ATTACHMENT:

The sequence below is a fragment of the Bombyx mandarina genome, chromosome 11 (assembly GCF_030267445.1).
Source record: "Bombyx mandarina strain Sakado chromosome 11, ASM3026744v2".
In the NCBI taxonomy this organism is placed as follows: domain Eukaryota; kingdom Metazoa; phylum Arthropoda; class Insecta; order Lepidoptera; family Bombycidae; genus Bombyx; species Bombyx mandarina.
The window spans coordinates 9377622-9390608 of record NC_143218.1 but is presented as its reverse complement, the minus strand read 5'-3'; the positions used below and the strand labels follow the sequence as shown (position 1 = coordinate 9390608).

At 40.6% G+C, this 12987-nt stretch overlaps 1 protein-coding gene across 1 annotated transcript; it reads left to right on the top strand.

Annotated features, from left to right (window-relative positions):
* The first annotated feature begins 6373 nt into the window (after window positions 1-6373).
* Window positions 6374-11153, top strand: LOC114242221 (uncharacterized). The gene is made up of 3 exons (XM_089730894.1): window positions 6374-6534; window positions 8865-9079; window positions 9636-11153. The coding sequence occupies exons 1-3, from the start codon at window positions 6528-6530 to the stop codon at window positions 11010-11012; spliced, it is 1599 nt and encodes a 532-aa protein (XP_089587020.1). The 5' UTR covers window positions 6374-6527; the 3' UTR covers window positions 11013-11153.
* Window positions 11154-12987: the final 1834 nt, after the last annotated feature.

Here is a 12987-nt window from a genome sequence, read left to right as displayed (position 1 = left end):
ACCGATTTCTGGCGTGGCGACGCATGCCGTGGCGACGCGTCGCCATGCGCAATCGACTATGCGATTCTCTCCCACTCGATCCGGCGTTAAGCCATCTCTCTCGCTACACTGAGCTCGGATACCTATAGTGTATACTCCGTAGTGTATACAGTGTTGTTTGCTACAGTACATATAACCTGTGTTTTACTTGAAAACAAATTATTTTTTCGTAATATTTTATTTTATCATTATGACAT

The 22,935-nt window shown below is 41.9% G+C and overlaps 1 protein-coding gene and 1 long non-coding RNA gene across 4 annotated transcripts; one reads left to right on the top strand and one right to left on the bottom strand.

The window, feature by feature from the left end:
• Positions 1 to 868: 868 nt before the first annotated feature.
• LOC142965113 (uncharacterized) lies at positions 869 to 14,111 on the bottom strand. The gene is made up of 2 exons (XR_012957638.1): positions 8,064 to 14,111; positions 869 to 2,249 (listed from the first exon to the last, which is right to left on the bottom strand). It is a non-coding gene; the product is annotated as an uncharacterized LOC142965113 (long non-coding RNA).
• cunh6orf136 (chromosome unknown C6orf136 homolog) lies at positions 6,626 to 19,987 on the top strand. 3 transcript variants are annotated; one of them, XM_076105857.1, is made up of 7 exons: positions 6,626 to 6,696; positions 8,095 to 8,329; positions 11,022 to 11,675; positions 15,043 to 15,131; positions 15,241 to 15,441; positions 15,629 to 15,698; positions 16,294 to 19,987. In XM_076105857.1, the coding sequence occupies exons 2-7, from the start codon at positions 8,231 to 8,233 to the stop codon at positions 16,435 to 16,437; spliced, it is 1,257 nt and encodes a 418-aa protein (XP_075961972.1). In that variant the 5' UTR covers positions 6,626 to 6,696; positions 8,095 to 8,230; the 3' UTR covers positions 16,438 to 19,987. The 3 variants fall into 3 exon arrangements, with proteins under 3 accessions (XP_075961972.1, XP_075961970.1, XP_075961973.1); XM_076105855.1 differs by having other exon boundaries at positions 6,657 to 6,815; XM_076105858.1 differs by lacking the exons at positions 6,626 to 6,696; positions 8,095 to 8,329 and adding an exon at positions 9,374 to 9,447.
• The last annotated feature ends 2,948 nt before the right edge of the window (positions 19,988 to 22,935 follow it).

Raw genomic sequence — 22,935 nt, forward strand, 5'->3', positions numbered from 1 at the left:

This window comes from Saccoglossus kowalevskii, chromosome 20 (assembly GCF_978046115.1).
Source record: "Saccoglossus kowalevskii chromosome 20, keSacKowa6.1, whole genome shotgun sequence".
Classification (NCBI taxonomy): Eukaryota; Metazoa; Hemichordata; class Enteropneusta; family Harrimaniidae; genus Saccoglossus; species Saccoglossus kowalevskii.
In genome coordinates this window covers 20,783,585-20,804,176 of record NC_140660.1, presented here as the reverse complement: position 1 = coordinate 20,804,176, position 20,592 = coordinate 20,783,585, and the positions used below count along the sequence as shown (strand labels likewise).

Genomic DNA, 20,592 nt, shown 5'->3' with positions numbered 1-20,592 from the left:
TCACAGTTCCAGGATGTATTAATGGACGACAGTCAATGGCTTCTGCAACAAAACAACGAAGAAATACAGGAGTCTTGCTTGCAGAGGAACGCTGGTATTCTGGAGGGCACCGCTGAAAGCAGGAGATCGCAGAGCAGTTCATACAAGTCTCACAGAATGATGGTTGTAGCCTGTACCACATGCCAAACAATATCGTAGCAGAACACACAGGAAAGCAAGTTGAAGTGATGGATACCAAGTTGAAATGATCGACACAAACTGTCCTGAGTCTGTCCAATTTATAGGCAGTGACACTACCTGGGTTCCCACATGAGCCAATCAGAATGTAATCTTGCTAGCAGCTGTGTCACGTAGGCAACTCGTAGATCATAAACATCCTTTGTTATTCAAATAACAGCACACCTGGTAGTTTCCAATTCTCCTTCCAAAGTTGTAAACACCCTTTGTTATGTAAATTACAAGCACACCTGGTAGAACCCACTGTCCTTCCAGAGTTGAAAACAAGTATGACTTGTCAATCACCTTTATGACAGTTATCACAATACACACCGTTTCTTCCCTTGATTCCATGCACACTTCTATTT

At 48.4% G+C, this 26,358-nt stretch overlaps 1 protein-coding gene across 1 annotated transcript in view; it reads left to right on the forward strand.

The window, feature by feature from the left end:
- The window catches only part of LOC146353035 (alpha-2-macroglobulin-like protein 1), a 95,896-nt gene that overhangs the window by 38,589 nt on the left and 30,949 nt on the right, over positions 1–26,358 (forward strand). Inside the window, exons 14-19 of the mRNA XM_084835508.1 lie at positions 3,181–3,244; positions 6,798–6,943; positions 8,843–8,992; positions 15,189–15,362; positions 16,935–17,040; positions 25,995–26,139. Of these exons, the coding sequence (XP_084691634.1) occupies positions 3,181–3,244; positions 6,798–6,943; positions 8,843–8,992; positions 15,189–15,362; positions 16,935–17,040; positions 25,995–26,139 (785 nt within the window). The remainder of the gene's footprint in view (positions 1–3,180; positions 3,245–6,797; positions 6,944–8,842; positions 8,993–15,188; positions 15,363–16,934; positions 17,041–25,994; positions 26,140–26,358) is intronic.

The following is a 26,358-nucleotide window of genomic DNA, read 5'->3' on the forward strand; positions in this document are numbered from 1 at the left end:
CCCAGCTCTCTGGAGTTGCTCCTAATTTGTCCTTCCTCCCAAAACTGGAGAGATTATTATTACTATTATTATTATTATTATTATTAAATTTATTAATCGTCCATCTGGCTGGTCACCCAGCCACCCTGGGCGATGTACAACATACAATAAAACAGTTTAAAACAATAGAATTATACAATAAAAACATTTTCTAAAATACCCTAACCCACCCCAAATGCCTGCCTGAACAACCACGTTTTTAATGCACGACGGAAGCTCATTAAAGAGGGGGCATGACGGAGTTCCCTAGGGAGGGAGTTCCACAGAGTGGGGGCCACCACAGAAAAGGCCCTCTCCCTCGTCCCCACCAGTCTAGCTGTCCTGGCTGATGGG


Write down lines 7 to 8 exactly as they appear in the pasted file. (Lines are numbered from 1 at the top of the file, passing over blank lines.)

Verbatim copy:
* The first annotated feature begins 6373 nt into the window (after window positions 1-6373).
* Window positions 6374-11153, top strand: LOC114242221 (uncharacterized). The gene is made up of 3 exons (XM_089730894.1): window positions 6374-6534; window positions 8865-9079; window positions 9636-11153. The coding sequence occupies exons 1-3, from the start codon at window positions 6528-6530 to the stop codon at window positions 11010-11012; spliced, it is 1599 nt and encodes a 532-aa protein (XP_089587020.1). The 5' UTR covers window positions 6374-6527; the 3' UTR covers window positions 11013-11153.